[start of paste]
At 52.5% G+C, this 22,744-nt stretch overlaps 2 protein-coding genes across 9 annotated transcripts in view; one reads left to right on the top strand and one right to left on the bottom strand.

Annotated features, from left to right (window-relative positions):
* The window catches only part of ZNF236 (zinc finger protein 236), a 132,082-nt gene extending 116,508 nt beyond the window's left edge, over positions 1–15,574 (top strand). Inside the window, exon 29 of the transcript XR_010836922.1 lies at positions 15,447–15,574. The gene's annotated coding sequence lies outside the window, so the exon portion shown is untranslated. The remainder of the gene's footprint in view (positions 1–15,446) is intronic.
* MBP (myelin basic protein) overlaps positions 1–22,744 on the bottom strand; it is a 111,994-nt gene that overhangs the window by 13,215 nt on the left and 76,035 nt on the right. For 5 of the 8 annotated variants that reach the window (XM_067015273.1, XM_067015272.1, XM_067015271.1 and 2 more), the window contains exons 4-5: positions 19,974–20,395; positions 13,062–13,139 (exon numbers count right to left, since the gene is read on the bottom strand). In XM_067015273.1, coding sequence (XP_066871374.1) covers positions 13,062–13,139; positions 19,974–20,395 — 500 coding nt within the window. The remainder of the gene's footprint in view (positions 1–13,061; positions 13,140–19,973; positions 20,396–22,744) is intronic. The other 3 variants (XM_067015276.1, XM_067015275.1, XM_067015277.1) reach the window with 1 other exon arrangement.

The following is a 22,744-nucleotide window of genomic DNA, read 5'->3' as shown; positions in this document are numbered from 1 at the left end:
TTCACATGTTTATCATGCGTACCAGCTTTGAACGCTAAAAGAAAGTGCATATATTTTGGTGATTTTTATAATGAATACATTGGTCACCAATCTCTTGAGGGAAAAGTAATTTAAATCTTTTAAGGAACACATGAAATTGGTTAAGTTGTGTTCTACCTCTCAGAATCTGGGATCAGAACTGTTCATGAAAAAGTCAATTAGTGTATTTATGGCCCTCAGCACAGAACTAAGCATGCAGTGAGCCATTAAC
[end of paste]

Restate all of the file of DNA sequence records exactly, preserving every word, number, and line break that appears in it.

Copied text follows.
At 52.5% G+C, this 22,744-nt stretch overlaps 2 protein-coding genes across 9 annotated transcripts in view; one reads left to right on the top strand and one right to left on the bottom strand.

Annotated features, from left to right (window-relative positions):
* The window catches only part of ZNF236 (zinc finger protein 236), a 132,082-nt gene extending 116,508 nt beyond the window's left edge, over positions 1–15,574 (top strand). Inside the window, exon 29 of the transcript XR_010836922.1 lies at positions 15,447–15,574. The gene's annotated coding sequence lies outside the window, so the exon portion shown is untranslated. The remainder of the gene's footprint in view (positions 1–15,446) is intronic.
* MBP (myelin basic protein) overlaps positions 1–22,744 on the bottom strand; it is a 111,994-nt gene that overhangs the window by 13,215 nt on the left and 76,035 nt on the right. For 5 of the 8 annotated variants that reach the window (XM_067015273.1, XM_067015272.1, XM_067015271.1 and 2 more), the window contains exons 4-5: positions 19,974–20,395; positions 13,062–13,139 (exon numbers count right to left, since the gene is read on the bottom strand). In XM_067015273.1, coding sequence (XP_066871374.1) covers positions 13,062–13,139; positions 19,974–20,395 — 500 coding nt within the window. The remainder of the gene's footprint in view (positions 1–13,061; positions 13,140–19,973; positions 20,396–22,744) is intronic. The other 3 variants (XM_067015276.1, XM_067015275.1, XM_067015277.1) reach the window with 1 other exon arrangement.

The following is a 22,744-nucleotide window of genomic DNA, read 5'->3' as shown; positions in this document are numbered from 1 at the left end:
TTCACATGTTTATCATGCGTACCAGCTTTGAACGCTAAAAGAAAGTGCATATATTTTGGTGATTTTTATAATGAATACATTGGTCACCAATCTCTTGAGGGAAAAGTAATTTAAATCTTTTAAGGAACACATGAAATTGGTTAAGTTGTGTTCTACCTCTCAGAATCTGGGATCAGAACTGTTCATGAAAAAGTCAATTAGTGTATTTATGGCCCTCAGCACAGAACTAAGCATGCAGTGAGCCATTAAC